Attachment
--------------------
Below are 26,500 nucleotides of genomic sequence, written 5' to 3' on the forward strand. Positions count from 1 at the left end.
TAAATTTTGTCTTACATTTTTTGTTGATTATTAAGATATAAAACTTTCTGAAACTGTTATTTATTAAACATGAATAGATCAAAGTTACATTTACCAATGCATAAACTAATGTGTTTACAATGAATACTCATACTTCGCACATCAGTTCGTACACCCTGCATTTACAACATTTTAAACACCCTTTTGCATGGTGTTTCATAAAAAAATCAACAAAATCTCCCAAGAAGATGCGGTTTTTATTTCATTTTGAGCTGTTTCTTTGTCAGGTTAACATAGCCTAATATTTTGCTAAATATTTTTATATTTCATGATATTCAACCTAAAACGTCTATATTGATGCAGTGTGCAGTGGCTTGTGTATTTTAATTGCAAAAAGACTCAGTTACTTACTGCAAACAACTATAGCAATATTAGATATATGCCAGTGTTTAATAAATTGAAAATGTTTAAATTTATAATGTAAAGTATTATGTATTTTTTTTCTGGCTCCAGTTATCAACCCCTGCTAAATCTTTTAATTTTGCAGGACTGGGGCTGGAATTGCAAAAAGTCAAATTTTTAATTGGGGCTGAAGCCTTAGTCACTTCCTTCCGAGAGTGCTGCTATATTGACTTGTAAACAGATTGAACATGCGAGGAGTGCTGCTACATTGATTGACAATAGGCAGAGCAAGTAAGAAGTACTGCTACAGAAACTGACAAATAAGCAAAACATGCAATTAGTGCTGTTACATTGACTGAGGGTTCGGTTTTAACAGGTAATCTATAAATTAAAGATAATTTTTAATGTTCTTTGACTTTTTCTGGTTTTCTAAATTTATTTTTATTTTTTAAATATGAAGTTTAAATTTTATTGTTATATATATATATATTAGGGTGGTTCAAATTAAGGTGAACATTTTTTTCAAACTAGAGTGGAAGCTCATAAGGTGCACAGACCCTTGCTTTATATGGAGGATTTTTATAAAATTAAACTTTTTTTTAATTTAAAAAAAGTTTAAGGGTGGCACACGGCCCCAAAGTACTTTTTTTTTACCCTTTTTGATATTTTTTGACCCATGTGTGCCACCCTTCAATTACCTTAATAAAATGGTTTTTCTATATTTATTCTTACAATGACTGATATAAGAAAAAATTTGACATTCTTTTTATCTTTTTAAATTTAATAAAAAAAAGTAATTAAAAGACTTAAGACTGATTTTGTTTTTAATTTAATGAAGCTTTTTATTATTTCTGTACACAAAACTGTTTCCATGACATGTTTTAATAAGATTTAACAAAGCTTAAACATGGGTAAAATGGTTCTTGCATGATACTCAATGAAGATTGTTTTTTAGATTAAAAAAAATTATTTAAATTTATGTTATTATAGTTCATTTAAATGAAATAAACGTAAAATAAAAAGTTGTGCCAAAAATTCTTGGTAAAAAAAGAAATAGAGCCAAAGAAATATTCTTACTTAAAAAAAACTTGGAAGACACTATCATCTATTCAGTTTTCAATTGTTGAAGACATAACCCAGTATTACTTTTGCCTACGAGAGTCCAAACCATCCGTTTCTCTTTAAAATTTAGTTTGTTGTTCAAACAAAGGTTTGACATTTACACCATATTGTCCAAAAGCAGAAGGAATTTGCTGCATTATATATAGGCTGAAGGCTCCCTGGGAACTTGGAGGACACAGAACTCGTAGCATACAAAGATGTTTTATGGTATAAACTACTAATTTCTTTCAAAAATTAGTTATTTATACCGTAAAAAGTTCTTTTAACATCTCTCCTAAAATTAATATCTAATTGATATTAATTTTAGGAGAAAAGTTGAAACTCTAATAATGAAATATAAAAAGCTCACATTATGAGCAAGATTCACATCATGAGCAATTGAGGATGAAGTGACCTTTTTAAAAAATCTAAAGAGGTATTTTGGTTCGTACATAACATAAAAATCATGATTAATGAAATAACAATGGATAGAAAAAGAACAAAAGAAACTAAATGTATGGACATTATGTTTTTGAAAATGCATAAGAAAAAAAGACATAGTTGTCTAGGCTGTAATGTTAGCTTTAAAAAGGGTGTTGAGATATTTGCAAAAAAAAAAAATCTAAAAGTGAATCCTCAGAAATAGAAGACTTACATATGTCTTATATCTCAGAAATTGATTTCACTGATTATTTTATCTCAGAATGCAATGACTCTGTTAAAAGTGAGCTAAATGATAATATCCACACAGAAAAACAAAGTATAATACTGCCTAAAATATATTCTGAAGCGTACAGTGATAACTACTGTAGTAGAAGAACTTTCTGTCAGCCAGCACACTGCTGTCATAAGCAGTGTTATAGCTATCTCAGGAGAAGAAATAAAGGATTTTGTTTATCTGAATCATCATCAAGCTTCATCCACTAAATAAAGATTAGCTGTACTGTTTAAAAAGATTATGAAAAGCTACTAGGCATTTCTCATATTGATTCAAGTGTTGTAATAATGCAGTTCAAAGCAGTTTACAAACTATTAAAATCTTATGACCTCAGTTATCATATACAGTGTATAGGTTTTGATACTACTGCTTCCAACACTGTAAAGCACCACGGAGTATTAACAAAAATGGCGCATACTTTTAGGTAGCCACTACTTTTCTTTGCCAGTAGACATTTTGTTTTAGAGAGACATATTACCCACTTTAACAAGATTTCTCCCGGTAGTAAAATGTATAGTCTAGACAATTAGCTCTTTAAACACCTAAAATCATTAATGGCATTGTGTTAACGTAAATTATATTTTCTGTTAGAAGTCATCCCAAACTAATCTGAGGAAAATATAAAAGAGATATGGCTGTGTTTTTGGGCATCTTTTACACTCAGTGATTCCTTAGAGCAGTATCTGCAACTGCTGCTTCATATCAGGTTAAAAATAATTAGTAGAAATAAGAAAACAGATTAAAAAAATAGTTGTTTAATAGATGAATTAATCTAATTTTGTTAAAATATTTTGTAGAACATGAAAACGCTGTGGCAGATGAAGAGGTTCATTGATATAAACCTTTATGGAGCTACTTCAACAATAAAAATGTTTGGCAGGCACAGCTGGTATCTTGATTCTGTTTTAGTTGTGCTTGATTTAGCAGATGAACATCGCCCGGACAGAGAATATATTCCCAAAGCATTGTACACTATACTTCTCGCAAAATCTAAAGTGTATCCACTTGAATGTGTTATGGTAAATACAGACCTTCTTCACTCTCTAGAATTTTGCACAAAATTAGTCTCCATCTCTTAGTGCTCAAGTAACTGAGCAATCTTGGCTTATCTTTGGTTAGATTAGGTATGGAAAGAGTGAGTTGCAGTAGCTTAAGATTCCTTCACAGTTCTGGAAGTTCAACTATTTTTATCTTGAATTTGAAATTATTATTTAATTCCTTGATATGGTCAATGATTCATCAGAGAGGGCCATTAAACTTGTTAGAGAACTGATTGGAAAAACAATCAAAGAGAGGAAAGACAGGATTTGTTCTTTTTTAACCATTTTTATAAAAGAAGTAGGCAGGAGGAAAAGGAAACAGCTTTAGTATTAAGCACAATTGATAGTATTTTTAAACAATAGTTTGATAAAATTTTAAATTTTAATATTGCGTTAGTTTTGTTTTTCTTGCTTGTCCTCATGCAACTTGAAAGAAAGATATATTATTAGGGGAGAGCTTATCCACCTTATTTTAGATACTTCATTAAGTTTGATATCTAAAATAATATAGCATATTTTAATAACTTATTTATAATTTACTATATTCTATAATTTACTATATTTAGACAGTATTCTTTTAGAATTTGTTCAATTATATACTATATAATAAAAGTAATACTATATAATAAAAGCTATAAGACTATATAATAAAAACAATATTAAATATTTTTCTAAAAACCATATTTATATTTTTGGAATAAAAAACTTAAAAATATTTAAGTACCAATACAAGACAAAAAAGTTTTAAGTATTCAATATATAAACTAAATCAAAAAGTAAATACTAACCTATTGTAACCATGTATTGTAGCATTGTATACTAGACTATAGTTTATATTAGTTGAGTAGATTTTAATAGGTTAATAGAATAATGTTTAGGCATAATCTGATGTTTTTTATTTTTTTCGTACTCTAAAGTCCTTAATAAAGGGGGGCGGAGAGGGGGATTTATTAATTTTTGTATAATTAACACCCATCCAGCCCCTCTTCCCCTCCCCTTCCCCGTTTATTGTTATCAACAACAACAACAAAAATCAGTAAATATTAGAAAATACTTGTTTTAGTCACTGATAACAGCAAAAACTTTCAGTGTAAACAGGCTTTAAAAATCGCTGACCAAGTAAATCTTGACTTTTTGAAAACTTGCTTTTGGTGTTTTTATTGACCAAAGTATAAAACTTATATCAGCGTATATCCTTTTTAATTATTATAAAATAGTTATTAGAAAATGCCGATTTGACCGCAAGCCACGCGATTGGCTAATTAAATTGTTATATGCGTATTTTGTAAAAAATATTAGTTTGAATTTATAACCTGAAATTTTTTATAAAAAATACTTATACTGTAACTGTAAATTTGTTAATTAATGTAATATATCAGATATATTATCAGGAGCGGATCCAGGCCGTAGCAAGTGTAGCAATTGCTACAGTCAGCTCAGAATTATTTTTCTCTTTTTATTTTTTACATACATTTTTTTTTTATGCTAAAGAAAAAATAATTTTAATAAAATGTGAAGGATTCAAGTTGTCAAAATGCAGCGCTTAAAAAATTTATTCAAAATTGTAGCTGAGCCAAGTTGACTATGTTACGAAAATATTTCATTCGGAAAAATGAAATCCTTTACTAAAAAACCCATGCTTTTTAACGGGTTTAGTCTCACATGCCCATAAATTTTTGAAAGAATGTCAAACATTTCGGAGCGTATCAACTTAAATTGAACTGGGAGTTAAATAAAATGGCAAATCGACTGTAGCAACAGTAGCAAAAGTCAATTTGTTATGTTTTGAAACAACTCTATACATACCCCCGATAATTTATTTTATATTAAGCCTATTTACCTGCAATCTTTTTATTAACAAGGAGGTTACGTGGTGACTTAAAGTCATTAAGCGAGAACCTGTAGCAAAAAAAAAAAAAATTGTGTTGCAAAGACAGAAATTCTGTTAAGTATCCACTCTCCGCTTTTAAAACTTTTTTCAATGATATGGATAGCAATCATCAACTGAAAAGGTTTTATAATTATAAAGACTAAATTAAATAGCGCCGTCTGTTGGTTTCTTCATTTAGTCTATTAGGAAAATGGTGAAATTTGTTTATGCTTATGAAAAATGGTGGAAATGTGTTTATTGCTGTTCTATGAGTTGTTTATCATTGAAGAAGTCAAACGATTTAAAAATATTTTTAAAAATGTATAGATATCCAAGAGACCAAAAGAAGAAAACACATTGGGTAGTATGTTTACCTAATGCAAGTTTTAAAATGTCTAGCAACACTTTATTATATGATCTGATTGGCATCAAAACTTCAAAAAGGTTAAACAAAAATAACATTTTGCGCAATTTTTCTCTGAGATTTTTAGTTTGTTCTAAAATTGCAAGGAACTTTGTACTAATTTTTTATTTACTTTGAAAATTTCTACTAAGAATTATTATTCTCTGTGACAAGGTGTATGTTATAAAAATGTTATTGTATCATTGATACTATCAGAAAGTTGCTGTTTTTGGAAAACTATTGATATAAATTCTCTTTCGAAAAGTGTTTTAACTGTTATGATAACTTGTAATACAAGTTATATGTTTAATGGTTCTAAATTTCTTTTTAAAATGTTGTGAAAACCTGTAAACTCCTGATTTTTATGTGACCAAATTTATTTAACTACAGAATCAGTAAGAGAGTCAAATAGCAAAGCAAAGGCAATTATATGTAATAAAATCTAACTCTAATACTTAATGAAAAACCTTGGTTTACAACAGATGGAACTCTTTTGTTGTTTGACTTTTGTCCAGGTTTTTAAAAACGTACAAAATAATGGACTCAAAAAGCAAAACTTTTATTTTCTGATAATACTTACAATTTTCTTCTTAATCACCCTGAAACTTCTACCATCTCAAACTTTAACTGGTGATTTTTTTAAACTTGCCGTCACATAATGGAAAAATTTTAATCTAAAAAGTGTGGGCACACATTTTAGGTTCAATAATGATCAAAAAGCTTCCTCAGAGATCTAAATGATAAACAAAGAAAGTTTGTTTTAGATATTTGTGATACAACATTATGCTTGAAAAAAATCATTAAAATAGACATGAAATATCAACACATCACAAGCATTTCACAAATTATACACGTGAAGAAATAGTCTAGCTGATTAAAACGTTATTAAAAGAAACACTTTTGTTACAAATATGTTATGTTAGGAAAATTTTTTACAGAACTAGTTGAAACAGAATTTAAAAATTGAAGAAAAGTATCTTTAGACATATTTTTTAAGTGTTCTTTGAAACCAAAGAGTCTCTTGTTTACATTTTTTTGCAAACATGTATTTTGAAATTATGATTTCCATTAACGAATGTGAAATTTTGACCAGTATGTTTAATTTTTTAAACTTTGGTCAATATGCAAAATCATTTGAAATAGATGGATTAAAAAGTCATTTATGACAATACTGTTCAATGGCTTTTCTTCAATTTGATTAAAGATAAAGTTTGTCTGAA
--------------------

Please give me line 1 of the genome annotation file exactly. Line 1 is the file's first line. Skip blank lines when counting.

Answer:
Below are 26,500 nucleotides of genomic sequence, written 5' to 3' on the forward strand. Positions count from 1 at the left end.